2006-02-01-09 Hepatic calcification © Werner www.thefetus.net/
Heron Werner, MD
Clínica de Diagnóstico por Imagem (CDPI) & Instituto Fernandes Figueira (IFF) – FIOCRUZ - Rio de Janeiro – Brazil
The calcifications in the liver may be vascular (ischemic hepatic necrosis), capsular (bowel perforation with meconium peritonitis, most common cause) or intraparenchymal (systemic process, may be related to toxoplasmosis or cytomegalovirus). Acoustic shadow may or may not be present. The prognosis will depend on the etiology. When isolated, they probably have little clinical significance.
This is a fetus with isolated hepatic calcifications. No other associated anomalies were seen. The cytomegalovirus, toxoplasmosis and cystic fibrous test were negative. The diagnosis was performed at 26 weeks . The baby girl was delivered by cesarean section at 38 weeks (3050 g and Apgar 9/10). The postnatal MRI reported a normal liver.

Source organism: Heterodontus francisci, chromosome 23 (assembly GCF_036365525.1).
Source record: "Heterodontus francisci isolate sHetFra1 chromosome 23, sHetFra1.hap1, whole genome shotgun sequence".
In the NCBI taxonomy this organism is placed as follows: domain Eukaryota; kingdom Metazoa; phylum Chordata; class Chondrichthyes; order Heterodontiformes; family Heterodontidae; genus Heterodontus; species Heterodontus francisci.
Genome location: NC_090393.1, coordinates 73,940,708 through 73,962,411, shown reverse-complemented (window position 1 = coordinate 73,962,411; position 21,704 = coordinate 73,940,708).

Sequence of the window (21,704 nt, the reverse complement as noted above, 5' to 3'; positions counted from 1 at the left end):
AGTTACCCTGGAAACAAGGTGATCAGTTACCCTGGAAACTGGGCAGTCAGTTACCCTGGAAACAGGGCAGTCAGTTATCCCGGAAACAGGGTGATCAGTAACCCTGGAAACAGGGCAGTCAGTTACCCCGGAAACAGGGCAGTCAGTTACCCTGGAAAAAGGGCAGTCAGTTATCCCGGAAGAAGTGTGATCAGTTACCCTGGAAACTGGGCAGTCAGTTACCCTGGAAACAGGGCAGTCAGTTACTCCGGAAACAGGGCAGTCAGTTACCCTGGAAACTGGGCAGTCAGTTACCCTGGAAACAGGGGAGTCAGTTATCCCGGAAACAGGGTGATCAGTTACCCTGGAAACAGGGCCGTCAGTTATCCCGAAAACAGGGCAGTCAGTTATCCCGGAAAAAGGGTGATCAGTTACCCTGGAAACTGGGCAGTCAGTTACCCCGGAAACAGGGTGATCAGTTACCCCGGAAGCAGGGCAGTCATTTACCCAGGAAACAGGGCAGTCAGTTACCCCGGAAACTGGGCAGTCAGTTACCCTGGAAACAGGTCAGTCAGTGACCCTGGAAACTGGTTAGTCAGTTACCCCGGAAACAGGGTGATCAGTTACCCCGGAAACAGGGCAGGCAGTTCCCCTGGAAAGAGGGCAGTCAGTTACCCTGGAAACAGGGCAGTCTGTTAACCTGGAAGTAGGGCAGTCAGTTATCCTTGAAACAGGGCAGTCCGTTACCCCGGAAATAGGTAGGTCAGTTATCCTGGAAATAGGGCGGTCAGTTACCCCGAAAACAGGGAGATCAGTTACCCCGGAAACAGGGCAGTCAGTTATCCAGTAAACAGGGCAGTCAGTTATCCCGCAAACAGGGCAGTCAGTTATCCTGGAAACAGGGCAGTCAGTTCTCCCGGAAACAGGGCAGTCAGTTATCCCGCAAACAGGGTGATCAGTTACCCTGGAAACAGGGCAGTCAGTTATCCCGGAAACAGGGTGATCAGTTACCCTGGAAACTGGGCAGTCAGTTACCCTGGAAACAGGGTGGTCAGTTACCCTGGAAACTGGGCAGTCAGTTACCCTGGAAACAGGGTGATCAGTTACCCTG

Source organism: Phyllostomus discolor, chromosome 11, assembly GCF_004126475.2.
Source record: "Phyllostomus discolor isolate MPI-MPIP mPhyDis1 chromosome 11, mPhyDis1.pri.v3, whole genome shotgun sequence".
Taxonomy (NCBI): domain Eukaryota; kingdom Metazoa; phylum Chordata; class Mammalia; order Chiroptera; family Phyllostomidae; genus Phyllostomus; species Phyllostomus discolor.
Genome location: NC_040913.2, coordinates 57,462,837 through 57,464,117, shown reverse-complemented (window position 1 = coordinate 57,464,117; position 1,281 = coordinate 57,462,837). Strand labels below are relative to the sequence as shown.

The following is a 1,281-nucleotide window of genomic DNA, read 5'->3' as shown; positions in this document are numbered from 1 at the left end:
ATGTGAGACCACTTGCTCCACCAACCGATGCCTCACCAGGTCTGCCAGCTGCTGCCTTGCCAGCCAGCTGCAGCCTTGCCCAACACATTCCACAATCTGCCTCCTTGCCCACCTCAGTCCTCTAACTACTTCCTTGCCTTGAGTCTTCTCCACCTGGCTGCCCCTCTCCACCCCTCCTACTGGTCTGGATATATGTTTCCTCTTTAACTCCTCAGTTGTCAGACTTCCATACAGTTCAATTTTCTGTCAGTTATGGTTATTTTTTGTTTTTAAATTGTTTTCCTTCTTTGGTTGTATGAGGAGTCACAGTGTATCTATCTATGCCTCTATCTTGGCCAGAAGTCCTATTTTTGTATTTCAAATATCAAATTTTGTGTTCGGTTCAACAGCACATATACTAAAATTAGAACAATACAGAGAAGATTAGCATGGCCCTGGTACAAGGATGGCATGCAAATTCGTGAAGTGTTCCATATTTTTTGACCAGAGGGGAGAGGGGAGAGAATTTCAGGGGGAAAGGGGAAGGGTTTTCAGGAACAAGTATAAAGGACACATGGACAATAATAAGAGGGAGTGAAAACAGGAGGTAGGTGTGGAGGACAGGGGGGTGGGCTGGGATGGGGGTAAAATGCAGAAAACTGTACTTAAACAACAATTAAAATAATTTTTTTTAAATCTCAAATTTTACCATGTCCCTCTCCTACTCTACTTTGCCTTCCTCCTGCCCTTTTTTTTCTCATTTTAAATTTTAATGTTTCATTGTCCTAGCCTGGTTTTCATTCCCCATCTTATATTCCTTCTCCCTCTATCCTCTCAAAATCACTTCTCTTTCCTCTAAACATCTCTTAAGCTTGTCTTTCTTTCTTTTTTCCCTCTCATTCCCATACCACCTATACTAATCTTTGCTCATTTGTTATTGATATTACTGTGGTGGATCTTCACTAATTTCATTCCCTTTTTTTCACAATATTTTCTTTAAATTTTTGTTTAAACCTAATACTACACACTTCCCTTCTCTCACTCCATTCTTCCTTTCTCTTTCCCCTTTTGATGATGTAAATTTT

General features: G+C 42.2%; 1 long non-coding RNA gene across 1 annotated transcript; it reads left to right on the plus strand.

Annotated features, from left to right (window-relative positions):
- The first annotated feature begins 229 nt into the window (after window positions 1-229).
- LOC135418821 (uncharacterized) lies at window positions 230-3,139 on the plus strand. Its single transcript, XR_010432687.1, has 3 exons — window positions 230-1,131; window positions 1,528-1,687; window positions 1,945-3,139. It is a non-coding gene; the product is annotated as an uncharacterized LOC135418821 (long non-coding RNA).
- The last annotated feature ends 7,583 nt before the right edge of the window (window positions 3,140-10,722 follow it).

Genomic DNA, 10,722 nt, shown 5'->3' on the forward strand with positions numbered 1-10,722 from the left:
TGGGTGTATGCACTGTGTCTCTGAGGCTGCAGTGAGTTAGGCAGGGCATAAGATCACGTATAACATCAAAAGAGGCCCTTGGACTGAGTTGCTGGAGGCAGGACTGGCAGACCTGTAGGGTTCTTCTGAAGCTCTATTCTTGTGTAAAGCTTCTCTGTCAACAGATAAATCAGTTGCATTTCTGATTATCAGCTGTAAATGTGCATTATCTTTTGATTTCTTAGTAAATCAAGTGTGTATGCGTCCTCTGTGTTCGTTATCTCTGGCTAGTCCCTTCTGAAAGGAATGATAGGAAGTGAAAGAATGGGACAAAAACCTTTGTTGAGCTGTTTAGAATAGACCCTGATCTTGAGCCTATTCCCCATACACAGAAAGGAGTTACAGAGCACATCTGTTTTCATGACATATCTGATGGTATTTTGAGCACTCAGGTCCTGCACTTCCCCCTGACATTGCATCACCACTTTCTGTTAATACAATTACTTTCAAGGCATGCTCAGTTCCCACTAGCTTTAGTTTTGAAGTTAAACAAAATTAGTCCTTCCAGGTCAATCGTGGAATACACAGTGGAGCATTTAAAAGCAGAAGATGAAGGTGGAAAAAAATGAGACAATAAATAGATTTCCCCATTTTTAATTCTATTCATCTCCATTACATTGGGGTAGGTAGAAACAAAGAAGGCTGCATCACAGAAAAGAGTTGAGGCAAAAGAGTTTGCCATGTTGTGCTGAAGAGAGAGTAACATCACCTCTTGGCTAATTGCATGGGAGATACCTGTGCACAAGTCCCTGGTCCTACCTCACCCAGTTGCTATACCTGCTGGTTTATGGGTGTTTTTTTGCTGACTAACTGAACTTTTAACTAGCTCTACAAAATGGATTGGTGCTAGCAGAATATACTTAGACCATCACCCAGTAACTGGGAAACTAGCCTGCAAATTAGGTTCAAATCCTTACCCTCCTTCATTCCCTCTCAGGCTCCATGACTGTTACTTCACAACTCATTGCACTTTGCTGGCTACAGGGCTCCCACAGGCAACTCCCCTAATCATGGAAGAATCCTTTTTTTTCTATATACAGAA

Axial ultrasound (26 weeks) showing multiple hyperechoic foci within the fetal liver (arrows). Acoustic shadow may or may not be present.
Left image: Axial view showing calcifications along the liver (arrows). Right image: Postnatal image (3 days) showing the liver calcifications.
Postnatal MRI showing normal liver.
• Bronshtein M et al.: Prenatal diagnosis of liver calcifications. Obstet Gynecol 86(5): 739-43,1995.
• Simchen MJ et al.: Fetal hepatic calcifications: prenatal diagnosis and outcome. Am J Obstet Gynecol 187(6): 1617-22, 2002.